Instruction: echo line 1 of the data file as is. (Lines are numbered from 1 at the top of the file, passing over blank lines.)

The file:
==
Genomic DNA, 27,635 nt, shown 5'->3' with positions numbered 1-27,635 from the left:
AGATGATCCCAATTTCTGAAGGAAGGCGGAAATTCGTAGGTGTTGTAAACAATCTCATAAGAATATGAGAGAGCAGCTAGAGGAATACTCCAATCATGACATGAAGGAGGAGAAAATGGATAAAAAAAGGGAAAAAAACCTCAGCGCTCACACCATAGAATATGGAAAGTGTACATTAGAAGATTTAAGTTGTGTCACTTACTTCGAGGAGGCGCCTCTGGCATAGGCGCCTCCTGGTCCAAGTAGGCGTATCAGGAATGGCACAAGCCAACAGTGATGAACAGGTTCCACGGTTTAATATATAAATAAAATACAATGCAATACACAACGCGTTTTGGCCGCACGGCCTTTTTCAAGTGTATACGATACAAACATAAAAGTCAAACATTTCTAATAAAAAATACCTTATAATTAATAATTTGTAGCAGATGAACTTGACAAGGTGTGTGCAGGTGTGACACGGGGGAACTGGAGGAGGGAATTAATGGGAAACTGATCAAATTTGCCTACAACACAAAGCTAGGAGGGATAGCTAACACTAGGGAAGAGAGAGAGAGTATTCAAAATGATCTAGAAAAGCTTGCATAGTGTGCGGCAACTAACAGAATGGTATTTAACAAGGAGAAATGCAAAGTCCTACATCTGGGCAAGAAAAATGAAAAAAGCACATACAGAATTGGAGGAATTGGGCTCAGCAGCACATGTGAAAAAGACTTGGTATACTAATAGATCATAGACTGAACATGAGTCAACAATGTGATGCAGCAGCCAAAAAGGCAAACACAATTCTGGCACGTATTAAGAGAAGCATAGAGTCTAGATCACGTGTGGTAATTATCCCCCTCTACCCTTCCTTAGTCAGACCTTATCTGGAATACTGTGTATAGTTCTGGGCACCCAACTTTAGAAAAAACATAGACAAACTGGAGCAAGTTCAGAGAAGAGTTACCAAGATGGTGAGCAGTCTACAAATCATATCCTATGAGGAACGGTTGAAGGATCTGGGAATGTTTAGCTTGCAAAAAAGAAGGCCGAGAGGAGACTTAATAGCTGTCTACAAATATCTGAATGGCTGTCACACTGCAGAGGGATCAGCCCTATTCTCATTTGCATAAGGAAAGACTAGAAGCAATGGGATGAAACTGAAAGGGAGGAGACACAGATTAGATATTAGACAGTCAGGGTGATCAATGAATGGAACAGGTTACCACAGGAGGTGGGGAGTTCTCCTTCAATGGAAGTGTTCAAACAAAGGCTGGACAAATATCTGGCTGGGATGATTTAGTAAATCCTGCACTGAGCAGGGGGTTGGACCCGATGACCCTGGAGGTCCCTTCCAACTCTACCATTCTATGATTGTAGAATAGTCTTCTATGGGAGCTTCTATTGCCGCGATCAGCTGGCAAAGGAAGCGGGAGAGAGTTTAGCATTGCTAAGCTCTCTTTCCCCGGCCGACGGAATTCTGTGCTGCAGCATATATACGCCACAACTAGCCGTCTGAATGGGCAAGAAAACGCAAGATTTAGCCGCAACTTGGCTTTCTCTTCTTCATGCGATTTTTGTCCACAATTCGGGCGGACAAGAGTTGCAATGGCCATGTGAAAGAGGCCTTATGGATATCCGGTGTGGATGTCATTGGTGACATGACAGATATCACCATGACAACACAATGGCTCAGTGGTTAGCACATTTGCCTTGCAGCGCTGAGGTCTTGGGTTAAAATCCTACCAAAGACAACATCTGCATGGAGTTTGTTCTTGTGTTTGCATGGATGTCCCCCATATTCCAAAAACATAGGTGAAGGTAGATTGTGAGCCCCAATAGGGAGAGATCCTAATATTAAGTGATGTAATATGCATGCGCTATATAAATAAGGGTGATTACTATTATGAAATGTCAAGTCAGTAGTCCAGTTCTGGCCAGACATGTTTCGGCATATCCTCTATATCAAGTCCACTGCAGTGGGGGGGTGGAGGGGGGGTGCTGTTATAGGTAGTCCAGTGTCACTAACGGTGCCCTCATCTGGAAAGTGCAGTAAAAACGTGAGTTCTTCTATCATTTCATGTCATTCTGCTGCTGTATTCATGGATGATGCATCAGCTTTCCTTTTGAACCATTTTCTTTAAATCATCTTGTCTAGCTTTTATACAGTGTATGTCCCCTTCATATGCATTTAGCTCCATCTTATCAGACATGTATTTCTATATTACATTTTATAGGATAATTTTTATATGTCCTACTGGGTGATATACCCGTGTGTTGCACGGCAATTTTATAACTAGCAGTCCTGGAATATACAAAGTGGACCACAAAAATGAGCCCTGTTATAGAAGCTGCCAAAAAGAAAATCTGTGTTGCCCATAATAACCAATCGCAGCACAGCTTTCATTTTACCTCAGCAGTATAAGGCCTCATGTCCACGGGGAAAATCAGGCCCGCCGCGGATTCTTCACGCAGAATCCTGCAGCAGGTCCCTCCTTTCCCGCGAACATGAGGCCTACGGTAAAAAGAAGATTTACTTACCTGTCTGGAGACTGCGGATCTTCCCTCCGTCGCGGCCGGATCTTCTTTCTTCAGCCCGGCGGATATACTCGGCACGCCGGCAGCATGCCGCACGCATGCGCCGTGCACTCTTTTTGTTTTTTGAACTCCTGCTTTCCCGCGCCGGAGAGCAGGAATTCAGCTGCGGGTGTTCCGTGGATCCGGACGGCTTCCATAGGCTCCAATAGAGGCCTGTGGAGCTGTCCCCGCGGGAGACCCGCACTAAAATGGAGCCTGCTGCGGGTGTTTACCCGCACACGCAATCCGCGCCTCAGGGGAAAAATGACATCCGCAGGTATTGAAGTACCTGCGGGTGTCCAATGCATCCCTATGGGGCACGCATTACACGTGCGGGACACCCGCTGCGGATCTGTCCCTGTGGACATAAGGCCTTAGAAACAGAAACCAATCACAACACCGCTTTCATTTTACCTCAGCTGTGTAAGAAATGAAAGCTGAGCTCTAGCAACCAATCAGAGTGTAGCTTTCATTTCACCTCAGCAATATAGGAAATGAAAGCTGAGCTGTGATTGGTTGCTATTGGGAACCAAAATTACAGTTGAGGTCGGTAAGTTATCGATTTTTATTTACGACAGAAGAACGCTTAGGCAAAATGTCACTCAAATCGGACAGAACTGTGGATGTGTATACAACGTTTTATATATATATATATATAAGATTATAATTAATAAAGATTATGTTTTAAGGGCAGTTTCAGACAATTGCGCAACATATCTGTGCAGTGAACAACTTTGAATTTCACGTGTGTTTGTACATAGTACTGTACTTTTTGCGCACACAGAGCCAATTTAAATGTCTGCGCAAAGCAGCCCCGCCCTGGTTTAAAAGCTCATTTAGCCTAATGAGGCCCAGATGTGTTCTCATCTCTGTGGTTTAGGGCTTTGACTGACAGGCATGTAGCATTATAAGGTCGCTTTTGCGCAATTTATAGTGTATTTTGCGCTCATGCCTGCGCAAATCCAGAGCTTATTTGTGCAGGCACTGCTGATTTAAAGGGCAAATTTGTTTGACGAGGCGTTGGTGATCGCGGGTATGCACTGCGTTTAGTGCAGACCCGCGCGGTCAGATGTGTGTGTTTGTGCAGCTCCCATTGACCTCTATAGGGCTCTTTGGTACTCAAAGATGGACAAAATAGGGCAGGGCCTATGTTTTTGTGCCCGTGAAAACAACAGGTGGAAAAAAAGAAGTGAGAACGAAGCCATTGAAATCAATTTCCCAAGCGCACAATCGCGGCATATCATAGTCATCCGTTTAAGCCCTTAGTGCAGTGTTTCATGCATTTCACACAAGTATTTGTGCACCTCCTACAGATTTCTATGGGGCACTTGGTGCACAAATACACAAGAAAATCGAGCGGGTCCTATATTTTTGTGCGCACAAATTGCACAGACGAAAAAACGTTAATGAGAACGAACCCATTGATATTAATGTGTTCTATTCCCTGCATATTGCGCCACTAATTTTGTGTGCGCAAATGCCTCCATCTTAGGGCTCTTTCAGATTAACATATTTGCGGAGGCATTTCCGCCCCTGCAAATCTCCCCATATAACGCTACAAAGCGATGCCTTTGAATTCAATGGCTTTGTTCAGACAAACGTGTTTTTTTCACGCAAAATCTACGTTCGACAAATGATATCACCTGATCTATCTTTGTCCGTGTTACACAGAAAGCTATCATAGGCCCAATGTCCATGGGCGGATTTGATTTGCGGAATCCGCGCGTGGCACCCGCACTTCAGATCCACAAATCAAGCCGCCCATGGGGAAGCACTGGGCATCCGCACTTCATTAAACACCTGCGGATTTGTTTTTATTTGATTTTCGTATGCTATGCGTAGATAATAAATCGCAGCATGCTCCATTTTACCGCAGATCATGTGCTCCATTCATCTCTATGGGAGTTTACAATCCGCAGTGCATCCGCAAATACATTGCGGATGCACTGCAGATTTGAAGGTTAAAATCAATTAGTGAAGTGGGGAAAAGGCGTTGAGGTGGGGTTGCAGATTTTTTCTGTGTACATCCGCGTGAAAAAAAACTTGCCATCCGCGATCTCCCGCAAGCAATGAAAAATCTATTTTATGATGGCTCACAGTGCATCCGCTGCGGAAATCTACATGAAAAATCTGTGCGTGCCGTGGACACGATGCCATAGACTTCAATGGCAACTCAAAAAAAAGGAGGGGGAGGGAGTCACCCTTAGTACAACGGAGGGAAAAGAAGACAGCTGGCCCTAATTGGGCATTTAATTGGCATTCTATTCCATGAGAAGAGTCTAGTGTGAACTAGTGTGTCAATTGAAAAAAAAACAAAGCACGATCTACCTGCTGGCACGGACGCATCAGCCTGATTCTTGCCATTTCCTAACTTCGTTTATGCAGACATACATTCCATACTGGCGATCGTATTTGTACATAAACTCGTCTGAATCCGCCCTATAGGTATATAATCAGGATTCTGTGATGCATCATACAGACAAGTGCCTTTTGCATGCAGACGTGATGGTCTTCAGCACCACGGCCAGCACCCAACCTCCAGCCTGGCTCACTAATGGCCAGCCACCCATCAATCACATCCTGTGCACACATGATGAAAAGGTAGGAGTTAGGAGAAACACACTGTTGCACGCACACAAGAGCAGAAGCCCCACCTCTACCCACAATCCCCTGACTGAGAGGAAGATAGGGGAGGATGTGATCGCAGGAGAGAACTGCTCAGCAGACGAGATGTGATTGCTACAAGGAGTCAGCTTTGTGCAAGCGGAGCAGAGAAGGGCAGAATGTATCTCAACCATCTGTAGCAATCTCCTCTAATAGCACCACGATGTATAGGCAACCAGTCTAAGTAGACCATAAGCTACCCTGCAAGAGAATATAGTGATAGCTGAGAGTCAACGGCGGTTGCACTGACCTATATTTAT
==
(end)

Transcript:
Genomic DNA, 27,635 nt, shown 5'->3' with positions numbered 1-27,635 from the left: